what effect would it have on junior racing etc? serious can of worms and it would be a bad day for sport in general imo.

doping removes a lot of the human element of sports. may as well allow robots to race if you're going to allow it.
As the system is now, it is extremely bitter to the point of being intolerably unjust for the few black sheep who get caught and banned whilst knowing how widespread PEDs are and how many of the topguys are getting away with it.
 
In general no, there isn't something about using drugs "off label" once they have been approved for use.

WADA list is supposed to update and catch those which could be performance enhancing after approval.


As for diverting drugs, that would/should be a criminal matter, not a sports one.
The early days of EPO it was frequently stolen from hospitals/pharmacies by an insider and passed into the supply chain. Its main use woudl be to help chemo patients. So yeah those scumbags effectively stole drugs from people fighting cancer.
 
Jul 15, 2013
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sniper said:
As the system is now, it is extremely bitter to the point of being intolerably unjust for the few black sheep who get caught and banned whilst knowing how widespread PEDs are and how many of the topguys are getting away with it.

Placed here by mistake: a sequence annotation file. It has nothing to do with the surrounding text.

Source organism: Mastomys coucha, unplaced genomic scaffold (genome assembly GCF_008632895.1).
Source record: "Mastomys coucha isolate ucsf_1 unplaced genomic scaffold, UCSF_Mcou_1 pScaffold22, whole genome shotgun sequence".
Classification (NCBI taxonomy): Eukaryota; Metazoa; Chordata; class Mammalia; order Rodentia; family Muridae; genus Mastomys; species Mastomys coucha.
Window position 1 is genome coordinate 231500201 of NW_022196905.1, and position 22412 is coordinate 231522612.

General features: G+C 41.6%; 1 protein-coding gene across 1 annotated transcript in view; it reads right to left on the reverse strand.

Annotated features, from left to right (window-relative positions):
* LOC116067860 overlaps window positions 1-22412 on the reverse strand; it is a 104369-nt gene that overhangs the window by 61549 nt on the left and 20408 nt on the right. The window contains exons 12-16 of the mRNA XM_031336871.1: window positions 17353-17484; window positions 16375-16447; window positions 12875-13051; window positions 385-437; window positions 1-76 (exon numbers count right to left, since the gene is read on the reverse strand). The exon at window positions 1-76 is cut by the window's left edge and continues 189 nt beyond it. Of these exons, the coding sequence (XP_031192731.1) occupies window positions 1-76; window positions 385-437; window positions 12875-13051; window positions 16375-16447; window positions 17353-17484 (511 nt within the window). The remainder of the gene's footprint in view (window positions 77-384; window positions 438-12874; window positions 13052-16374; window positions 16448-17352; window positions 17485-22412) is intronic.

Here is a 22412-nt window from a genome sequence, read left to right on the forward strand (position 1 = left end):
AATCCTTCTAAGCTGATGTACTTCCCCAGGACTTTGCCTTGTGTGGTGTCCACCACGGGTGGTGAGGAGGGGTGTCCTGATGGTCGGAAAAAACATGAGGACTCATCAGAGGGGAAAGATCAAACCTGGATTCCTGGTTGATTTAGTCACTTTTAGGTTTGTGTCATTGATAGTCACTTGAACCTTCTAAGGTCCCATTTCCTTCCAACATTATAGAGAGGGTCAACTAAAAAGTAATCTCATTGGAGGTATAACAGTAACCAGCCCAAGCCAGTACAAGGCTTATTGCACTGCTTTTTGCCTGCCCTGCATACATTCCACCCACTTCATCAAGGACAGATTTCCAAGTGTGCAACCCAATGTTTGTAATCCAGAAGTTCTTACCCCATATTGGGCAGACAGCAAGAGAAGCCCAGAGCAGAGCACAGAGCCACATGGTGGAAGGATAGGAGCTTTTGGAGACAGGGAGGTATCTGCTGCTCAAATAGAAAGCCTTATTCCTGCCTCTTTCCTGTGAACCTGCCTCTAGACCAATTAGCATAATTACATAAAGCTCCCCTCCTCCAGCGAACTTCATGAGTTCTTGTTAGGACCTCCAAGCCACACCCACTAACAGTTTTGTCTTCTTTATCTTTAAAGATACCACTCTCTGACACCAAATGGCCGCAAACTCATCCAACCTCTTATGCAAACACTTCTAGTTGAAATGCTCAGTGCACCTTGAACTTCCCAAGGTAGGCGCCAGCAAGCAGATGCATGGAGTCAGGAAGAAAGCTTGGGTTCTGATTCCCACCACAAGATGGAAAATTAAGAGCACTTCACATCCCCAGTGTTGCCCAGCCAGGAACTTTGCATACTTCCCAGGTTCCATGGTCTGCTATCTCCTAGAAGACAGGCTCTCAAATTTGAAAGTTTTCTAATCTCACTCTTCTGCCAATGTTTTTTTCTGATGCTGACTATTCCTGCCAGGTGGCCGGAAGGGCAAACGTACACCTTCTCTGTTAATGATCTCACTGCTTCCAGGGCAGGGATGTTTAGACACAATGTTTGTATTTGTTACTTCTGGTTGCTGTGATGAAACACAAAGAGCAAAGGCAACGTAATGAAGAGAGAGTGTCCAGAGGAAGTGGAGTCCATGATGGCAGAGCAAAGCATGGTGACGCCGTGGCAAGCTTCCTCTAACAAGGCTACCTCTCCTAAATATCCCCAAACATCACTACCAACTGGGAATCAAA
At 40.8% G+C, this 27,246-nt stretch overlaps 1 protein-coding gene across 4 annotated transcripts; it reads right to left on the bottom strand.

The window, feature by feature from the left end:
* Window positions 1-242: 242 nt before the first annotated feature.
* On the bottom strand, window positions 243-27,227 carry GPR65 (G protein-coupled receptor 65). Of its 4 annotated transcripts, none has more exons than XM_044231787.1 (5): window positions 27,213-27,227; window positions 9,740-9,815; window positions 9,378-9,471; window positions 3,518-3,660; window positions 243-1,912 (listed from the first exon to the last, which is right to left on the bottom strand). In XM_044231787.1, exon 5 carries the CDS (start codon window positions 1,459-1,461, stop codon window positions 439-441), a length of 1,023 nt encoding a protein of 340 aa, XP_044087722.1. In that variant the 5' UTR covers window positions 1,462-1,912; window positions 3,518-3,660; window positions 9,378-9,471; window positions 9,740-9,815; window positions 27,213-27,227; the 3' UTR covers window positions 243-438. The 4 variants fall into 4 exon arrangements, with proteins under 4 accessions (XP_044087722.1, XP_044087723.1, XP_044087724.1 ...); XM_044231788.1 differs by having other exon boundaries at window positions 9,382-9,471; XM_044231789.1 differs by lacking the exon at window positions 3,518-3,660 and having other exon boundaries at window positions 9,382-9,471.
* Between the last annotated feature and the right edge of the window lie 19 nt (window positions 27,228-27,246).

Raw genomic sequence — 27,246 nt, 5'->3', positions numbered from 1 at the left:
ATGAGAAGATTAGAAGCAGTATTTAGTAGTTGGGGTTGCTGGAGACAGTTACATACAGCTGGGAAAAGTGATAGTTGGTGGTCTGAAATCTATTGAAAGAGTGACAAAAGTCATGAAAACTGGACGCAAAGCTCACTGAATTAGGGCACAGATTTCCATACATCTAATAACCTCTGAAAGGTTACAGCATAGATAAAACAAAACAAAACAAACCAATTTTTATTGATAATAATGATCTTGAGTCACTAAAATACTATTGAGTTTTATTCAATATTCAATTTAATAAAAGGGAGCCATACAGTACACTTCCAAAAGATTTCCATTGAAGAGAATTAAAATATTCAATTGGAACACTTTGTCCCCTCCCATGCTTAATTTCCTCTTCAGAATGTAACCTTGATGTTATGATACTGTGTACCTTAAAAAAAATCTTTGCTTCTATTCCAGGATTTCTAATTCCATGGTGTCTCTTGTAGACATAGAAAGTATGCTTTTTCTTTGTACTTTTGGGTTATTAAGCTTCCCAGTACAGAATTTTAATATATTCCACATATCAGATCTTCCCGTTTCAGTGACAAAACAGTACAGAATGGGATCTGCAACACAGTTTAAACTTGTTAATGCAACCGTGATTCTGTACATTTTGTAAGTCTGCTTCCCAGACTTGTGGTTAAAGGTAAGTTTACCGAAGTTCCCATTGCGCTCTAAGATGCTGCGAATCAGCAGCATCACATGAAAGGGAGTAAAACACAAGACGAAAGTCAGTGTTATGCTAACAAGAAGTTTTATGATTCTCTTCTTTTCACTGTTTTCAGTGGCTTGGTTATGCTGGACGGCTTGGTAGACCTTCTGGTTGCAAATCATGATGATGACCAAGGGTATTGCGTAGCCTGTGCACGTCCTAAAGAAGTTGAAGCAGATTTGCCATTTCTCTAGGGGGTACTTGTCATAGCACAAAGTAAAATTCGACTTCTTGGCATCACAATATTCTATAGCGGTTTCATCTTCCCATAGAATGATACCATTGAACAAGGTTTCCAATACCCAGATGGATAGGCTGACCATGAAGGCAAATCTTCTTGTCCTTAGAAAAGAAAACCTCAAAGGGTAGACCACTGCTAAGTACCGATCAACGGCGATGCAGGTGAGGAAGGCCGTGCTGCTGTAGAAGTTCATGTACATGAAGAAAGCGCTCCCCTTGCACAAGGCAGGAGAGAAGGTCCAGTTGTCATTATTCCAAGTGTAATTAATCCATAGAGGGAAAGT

agree but that's not a doping problem primarily imo, it's a corruption
issue
 
Mar 13, 2009
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sniper said:
yes.

i guess my point is: the grey area of what is illegal and what is legal could become less grey by having a list of allowed substances.
it would illegalize all experimenting with new products.
it could be a tool to level the playing field, even create financial fair play.

look at the discussion about OZOn therapy. Very vague.
In a new system, such things should be illegal, period, until they get approved by an independent committee.
like this inverting the paradigm
 
Mar 13, 2009
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Catwhoorg said:
In general no, there isn't something about using drugs "off label" once they have been approved for use.

WADA list is supposed to update and catch those which could be performance enhancing after approval.


As for diverting drugs, that would/should be a criminal matter, not a sports one.
The early days of EPO it was frequently stolen from hospitals/pharmacies by an insider and passed into the supply chain. Its main use woudl be to help chemo patients. So yeah those scumbags effectively stole drugs from people fighting cancer.
like the ephedrine sales. That might make Big Pharma a billion a year from meth and ice sales? Fresno baby